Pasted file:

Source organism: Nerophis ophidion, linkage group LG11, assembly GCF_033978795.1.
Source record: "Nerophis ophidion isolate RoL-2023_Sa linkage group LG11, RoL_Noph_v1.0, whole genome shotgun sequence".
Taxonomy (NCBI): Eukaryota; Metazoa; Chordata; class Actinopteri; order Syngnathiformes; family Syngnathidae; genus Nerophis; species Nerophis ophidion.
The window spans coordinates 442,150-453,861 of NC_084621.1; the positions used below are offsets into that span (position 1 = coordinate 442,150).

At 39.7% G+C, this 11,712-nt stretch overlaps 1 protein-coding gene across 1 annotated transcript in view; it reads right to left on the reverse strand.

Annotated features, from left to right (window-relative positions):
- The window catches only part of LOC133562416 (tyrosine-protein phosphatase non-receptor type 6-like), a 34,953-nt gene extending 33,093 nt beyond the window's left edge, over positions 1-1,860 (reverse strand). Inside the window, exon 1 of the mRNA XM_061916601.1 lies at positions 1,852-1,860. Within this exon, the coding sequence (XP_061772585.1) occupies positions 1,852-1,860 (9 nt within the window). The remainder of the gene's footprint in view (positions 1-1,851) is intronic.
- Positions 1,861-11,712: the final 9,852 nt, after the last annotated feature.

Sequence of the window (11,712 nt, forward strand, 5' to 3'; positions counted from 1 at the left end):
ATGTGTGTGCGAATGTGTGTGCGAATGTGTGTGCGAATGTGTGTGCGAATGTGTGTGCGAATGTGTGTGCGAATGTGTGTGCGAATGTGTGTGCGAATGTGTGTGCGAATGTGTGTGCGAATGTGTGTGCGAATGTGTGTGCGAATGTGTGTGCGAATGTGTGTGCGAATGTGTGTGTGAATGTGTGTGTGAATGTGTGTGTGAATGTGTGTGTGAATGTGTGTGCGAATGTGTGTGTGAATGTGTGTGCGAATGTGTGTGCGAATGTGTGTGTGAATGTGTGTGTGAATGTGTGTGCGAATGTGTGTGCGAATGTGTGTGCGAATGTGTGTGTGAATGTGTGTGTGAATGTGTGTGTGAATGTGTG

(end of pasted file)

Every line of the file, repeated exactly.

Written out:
Source organism: Nerophis ophidion, linkage group LG11, assembly GCF_033978795.1.
Source record: "Nerophis ophidion isolate RoL-2023_Sa linkage group LG11, RoL_Noph_v1.0, whole genome shotgun sequence".
Taxonomy (NCBI): Eukaryota; Metazoa; Chordata; class Actinopteri; order Syngnathiformes; family Syngnathidae; genus Nerophis; species Nerophis ophidion.
The window spans coordinates 442,150-453,861 of NC_084621.1; the positions used below are offsets into that span (position 1 = coordinate 442,150).

At 39.7% G+C, this 11,712-nt stretch overlaps 1 protein-coding gene across 1 annotated transcript in view; it reads right to left on the reverse strand.

Annotated features, from left to right (window-relative positions):
- The window catches only part of LOC133562416 (tyrosine-protein phosphatase non-receptor type 6-like), a 34,953-nt gene extending 33,093 nt beyond the window's left edge, over positions 1-1,860 (reverse strand). Inside the window, exon 1 of the mRNA XM_061916601.1 lies at positions 1,852-1,860. Within this exon, the coding sequence (XP_061772585.1) occupies positions 1,852-1,860 (9 nt within the window). The remainder of the gene's footprint in view (positions 1-1,851) is intronic.
- Positions 1,861-11,712: the final 9,852 nt, after the last annotated feature.

Sequence of the window (11,712 nt, forward strand, 5' to 3'; positions counted from 1 at the left end):
ATGTGTGTGCGAATGTGTGTGCGAATGTGTGTGCGAATGTGTGTGCGAATGTGTGTGCGAATGTGTGTGCGAATGTGTGTGCGAATGTGTGTGCGAATGTGTGTGCGAATGTGTGTGCGAATGTGTGTGCGAATGTGTGTGCGAATGTGTGTGCGAATGTGTGTGCGAATGTGTGTGTGAATGTGTGTGTGAATGTGTGTGTGAATGTGTGTGTGAATGTGTGTGCGAATGTGTGTGTGAATGTGTGTGCGAATGTGTGTGCGAATGTGTGTGTGAATGTGTGTGTGAATGTGTGTGCGAATGTGTGTGCGAATGTGTGTGCGAATGTGTGTGTGAATGTGTGTGTGAATGTGTGTGTGAATGTGTG